CitationSoller, B.; Copp, J. E.; Haynie, D. L.; & Kuhlemeier, A. (2020). Adolescent Dating Violence Victimization and Relationship Dissolution. Youth & Society. vol. 52 (2) pp. 187-208
AbstractWe integrate literature on gender and adolescent friendships to examine the association between adolescent dating violence victimization (ADVV) and relationship dissolution. In particular, we test whether ADVV increases the hazard of relationship dissolution among adolescent romances, and whether a number of friendship dynamics alter the association between ADVV and relationship dissolution. Using discrete time event history models from 5,787 romantically involved youth from the National Longitudinal Study of Adolescent to Adult Health (Add Health), results indicated, on average, ADVV was not associated with the hazard of relationship dissolution for girls or boys. However, the positive effect of ADVV was stronger for girls who did not withdraw from their friendships over the course of their romantic relationships. This study highlights the importance of peer groups and gender in shaping youths' decisions to exit abusive relationships.
Keyword(s)teen dating violence
NotesISI Document Delivery No.: KM0UD Times Cited: 0 Cited Reference Count: 43 Soller, Brian Copp, Jennifer E. Haynie, Dana L. Kuhlemeier, Alena Eunice Kennedy Shriver National Institute of Child Health and Human DevelopmentUnited States Department of Health & Human ServicesNational Institutes of Health (NIH) - USANIH Eunice Kennedy Shriver National Institute of Child Health & Human Development (NICHD) [P01-HD31921] The author(s) disclosed receipt of the following financial support for the research, authorship, and/or publication of this article: This research uses data from Add Health (http://www.cpc.unc.edu/addhealth), a program project directed by Kathleen Mullan Harris and designed by J. Richard Udry, Peter S. Bearman, and Kathleen Mullan Harris at the University of North Carolina at Chapel Hill, and funded by Grant P01-HD31921 from the Eunice Kennedy Shriver National Institute of Child Health and Human Development, with cooperative funding from 23 other federal agencies and foundations. Special acknowledgment is due Ronald R. Rindfuss and Barbara Entwisle for assistance in the original design. No direct support was received from Grant P01-HD31921 for this analysis. 0 1 SAGE PUBLICATIONS INC THOUSAND OAKS YOUTH SOC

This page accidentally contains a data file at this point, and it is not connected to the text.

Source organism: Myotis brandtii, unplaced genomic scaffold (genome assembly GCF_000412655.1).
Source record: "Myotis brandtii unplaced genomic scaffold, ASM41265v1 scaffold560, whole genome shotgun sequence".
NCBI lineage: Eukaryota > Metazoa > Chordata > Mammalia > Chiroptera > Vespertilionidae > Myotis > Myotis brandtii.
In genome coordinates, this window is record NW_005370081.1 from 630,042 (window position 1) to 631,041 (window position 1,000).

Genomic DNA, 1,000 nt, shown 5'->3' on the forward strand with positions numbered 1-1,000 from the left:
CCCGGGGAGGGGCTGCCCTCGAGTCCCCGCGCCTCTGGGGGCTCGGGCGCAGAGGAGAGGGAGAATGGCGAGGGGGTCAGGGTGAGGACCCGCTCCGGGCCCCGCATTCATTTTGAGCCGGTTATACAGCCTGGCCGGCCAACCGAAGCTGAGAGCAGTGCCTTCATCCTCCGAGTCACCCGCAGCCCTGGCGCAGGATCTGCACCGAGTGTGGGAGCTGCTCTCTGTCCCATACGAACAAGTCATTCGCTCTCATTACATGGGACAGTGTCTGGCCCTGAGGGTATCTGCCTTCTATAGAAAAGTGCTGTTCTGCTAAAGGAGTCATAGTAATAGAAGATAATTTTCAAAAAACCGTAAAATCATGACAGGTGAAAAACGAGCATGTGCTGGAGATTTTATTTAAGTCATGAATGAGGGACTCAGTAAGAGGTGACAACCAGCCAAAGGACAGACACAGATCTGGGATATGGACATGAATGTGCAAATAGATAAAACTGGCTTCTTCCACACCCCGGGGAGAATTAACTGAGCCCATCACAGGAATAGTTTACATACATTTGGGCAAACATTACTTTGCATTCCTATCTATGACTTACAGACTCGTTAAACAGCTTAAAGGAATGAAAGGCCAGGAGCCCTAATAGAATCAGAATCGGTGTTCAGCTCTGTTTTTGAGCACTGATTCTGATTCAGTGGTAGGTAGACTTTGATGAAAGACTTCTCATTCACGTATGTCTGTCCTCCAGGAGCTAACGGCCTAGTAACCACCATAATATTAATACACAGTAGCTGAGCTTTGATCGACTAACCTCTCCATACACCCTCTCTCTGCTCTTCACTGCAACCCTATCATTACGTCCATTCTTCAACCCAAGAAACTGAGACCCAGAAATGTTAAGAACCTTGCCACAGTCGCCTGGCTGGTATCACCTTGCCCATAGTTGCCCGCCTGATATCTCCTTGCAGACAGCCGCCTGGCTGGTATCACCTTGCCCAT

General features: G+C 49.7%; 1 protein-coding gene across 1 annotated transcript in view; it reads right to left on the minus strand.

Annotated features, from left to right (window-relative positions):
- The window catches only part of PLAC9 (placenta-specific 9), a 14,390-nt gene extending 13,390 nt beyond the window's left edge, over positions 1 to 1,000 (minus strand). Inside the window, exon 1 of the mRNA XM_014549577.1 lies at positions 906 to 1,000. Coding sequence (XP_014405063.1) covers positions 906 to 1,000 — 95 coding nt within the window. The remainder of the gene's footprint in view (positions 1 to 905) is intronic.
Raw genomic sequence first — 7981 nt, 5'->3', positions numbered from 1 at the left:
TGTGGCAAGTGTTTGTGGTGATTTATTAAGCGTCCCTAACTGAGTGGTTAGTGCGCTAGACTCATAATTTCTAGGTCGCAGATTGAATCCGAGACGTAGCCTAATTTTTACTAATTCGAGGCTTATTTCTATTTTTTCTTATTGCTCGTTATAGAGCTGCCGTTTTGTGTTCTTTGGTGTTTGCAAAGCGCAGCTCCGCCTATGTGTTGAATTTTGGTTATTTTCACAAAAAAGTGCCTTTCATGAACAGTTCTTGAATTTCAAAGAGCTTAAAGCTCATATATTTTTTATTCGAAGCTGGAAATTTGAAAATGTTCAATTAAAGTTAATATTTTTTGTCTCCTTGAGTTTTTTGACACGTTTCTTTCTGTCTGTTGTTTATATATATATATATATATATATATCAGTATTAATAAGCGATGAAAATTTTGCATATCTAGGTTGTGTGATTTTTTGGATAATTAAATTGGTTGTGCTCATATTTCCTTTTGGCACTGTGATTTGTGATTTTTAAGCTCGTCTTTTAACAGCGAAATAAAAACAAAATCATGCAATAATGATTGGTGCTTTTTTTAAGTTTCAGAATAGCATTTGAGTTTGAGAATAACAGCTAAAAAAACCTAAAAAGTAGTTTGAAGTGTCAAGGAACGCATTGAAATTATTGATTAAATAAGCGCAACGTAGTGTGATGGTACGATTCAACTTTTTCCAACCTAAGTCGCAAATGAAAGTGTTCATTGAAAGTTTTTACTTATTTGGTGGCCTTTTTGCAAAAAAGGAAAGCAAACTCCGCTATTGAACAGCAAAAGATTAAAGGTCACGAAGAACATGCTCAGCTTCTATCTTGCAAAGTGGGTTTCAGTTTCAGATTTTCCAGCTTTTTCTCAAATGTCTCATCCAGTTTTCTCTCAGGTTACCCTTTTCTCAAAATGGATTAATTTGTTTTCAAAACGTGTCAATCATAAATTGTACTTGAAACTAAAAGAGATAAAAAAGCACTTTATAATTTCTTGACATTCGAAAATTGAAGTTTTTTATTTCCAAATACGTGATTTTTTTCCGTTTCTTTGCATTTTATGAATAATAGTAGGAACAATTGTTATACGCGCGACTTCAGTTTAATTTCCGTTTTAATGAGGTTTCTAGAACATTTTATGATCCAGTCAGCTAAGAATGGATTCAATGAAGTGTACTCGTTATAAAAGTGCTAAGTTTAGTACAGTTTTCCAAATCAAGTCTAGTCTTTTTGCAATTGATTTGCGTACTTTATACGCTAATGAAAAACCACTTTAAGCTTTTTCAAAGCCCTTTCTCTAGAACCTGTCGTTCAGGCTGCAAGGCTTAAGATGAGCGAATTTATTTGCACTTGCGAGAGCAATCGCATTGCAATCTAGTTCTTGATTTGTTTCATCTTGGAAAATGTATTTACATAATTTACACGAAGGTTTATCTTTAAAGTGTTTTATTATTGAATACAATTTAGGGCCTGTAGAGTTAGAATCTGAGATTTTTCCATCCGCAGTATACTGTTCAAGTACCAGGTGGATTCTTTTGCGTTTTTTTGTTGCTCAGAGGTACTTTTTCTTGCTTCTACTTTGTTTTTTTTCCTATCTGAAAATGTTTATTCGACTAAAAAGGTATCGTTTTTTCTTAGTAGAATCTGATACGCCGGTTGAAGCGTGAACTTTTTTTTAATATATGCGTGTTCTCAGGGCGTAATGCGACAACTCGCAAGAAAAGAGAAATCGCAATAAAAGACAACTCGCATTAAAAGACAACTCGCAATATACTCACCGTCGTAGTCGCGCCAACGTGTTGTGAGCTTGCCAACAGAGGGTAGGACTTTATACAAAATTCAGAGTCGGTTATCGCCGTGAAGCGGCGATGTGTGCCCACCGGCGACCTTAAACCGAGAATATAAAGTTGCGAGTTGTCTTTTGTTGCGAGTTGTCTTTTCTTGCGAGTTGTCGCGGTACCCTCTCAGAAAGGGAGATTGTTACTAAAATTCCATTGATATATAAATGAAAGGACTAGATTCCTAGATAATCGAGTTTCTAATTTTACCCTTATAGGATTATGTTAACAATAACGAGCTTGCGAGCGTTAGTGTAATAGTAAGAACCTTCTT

Reference TypeJournal Article
Journal TitleYouth & Society
Copp, J. E.
Haynie, D. L.